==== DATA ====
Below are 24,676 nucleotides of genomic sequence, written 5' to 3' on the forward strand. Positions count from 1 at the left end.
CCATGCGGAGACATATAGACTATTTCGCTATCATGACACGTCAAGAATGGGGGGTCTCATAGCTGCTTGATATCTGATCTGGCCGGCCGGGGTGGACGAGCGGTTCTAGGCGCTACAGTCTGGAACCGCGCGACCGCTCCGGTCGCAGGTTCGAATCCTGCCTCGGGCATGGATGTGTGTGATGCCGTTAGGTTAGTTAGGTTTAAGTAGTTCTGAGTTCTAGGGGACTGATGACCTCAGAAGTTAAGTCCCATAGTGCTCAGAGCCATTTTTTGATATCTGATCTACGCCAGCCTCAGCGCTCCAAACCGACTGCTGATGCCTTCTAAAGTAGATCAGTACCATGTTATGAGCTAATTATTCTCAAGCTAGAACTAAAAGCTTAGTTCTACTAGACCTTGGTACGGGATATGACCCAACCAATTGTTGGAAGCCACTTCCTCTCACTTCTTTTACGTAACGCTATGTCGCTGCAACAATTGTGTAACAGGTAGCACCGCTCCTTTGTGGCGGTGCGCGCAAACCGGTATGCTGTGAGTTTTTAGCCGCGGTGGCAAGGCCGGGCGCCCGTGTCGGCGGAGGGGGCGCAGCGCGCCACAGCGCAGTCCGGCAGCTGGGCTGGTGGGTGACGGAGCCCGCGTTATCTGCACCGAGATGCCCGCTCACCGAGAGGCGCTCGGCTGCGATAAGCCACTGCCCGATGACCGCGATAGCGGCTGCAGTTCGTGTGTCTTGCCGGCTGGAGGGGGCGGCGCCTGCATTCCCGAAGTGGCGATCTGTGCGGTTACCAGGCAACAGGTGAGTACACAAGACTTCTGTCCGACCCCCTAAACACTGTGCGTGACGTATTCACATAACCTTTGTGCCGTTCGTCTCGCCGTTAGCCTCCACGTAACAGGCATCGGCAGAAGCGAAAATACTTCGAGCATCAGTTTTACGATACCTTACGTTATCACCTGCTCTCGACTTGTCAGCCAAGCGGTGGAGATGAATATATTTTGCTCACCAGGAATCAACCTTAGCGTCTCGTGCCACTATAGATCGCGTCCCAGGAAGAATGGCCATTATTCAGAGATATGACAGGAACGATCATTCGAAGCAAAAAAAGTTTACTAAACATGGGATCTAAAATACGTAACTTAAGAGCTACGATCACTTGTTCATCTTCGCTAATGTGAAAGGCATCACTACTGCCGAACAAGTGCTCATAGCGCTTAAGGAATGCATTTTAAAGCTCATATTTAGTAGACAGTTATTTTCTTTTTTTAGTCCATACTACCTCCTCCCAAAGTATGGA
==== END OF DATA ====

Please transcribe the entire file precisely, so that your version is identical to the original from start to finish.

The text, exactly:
Below are 24,676 nucleotides of genomic sequence, written 5' to 3' on the forward strand. Positions count from 1 at the left end.
CCATGCGGAGACATATAGACTATTTCGCTATCATGACACGTCAAGAATGGGGGGTCTCATAGCTGCTTGATATCTGATCTGGCCGGCCGGGGTGGACGAGCGGTTCTAGGCGCTACAGTCTGGAACCGCGCGACCGCTCCGGTCGCAGGTTCGAATCCTGCCTCGGGCATGGATGTGTGTGATGCCGTTAGGTTAGTTAGGTTTAAGTAGTTCTGAGTTCTAGGGGACTGATGACCTCAGAAGTTAAGTCCCATAGTGCTCAGAGCCATTTTTTGATATCTGATCTACGCCAGCCTCAGCGCTCCAAACCGACTGCTGATGCCTTCTAAAGTAGATCAGTACCATGTTATGAGCTAATTATTCTCAAGCTAGAACTAAAAGCTTAGTTCTACTAGACCTTGGTACGGGATATGACCCAACCAATTGTTGGAAGCCACTTCCTCTCACTTCTTTTACGTAACGCTATGTCGCTGCAACAATTGTGTAACAGGTAGCACCGCTCCTTTGTGGCGGTGCGCGCAAACCGGTATGCTGTGAGTTTTTAGCCGCGGTGGCAAGGCCGGGCGCCCGTGTCGGCGGAGGGGGCGCAGCGCGCCACAGCGCAGTCCGGCAGCTGGGCTGGTGGGTGACGGAGCCCGCGTTATCTGCACCGAGATGCCCGCTCACCGAGAGGCGCTCGGCTGCGATAAGCCACTGCCCGATGACCGCGATAGCGGCTGCAGTTCGTGTGTCTTGCCGGCTGGAGGGGGCGGCGCCTGCATTCCCGAAGTGGCGATCTGTGCGGTTACCAGGCAACAGGTGAGTACACAAGACTTCTGTCCGACCCCCTAAACACTGTGCGTGACGTATTCACATAACCTTTGTGCCGTTCGTCTCGCCGTTAGCCTCCACGTAACAGGCATCGGCAGAAGCGAAAATACTTCGAGCATCAGTTTTACGATACCTTACGTTATCACCTGCTCTCGACTTGTCAGCCAAGCGGTGGAGATGAATATATTTTGCTCACCAGGAATCAACCTTAGCGTCTCGTGCCACTATAGATCGCGTCCCAGGAAGAATGGCCATTATTCAGAGATATGACAGGAACGATCATTCGAAGCAAAAAAAGTTTACTAAACATGGGATCTAAAATACGTAACTTAAGAGCTACGATCACTTGTTCATCTTCGCTAATGTGAAAGGCATCACTACTGCCGAACAAGTGCTCATAGCGCTTAAGGAATGCATTTTAAAGCTCATATTTAGTAGACAGTTATTTTCTTTTTTTAGTCCATACTACCTCCTCCCAAAGTATGGA